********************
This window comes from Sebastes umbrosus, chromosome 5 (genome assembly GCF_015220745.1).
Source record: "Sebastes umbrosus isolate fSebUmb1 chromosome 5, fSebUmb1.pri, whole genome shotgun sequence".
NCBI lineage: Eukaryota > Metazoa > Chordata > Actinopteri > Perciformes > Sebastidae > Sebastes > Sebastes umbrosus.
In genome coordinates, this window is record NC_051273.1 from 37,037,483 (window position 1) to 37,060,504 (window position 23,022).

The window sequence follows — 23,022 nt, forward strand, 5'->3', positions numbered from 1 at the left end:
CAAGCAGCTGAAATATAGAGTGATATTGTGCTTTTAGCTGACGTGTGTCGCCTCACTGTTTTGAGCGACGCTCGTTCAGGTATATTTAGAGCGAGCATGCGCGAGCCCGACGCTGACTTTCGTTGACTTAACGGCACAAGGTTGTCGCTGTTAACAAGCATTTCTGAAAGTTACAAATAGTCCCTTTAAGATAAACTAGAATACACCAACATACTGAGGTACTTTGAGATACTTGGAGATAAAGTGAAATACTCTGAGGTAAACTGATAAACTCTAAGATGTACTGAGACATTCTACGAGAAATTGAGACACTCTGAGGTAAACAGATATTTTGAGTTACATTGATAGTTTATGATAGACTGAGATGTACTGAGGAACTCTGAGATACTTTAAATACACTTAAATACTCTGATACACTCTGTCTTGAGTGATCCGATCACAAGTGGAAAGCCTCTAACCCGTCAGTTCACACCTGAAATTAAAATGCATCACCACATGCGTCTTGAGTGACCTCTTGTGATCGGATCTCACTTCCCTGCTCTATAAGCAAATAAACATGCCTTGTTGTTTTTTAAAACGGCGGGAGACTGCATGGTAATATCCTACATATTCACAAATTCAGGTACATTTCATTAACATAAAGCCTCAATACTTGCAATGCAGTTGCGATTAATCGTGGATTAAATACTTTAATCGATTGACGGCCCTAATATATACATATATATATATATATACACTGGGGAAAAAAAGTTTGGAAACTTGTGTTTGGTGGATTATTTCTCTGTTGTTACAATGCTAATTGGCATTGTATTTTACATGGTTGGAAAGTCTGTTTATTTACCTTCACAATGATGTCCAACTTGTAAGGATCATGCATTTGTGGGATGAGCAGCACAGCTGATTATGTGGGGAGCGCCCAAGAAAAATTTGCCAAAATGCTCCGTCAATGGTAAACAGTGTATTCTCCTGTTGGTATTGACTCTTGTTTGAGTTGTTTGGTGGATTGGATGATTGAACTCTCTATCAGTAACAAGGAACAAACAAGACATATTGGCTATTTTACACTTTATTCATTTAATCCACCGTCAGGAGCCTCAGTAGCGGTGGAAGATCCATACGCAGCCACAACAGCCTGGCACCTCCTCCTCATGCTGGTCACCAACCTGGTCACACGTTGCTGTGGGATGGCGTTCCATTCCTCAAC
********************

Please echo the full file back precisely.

This window comes from Sebastes umbrosus, chromosome 5 (genome assembly GCF_015220745.1).
Source record: "Sebastes umbrosus isolate fSebUmb1 chromosome 5, fSebUmb1.pri, whole genome shotgun sequence".
NCBI lineage: Eukaryota > Metazoa > Chordata > Actinopteri > Perciformes > Sebastidae > Sebastes > Sebastes umbrosus.
In genome coordinates, this window is record NC_051273.1 from 37,037,483 (window position 1) to 37,060,504 (window position 23,022).

The window sequence follows — 23,022 nt, forward strand, 5'->3', positions numbered from 1 at the left end:
CAAGCAGCTGAAATATAGAGTGATATTGTGCTTTTAGCTGACGTGTGTCGCCTCACTGTTTTGAGCGACGCTCGTTCAGGTATATTTAGAGCGAGCATGCGCGAGCCCGACGCTGACTTTCGTTGACTTAACGGCACAAGGTTGTCGCTGTTAACAAGCATTTCTGAAAGTTACAAATAGTCCCTTTAAGATAAACTAGAATACACCAACATACTGAGGTACTTTGAGATACTTGGAGATAAAGTGAAATACTCTGAGGTAAACTGATAAACTCTAAGATGTACTGAGACATTCTACGAGAAATTGAGACACTCTGAGGTAAACAGATATTTTGAGTTACATTGATAGTTTATGATAGACTGAGATGTACTGAGGAACTCTGAGATACTTTAAATACACTTAAATACTCTGATACACTCTGTCTTGAGTGATCCGATCACAAGTGGAAAGCCTCTAACCCGTCAGTTCACACCTGAAATTAAAATGCATCACCACATGCGTCTTGAGTGACCTCTTGTGATCGGATCTCACTTCCCTGCTCTATAAGCAAATAAACATGCCTTGTTGTTTTTTAAAACGGCGGGAGACTGCATGGTAATATCCTACATATTCACAAATTCAGGTACATTTCATTAACATAAAGCCTCAATACTTGCAATGCAGTTGCGATTAATCGTGGATTAAATACTTTAATCGATTGACGGCCCTAATATATACATATATATATATATATACACTGGGGAAAAAAAGTTTGGAAACTTGTGTTTGGTGGATTATTTCTCTGTTGTTACAATGCTAATTGGCATTGTATTTTACATGGTTGGAAAGTCTGTTTATTTACCTTCACAATGATGTCCAACTTGTAAGGATCATGCATTTGTGGGATGAGCAGCACAGCTGATTATGTGGGGAGCGCCCAAGAAAAATTTGCCAAAATGCTCCGTCAATGGTAAACAGTGTATTCTCCTGTTGGTATTGACTCTTGTTTGAGTTGTTTGGTGGATTGGATGATTGAACTCTCTATCAGTAACAAGGAACAAACAAGACATATTGGCTATTTTACACTTTATTCATTTAATCCACCGTCAGGAGCCTCAGTAGCGGTGGAAGATCCATACGCAGCCACAACAGCCTGGCACCTCCTCCTCATGCTGGTCACCAACCTGGTCACACGTTGCTGTGGGATGGCGTTCCATTCCTCAAC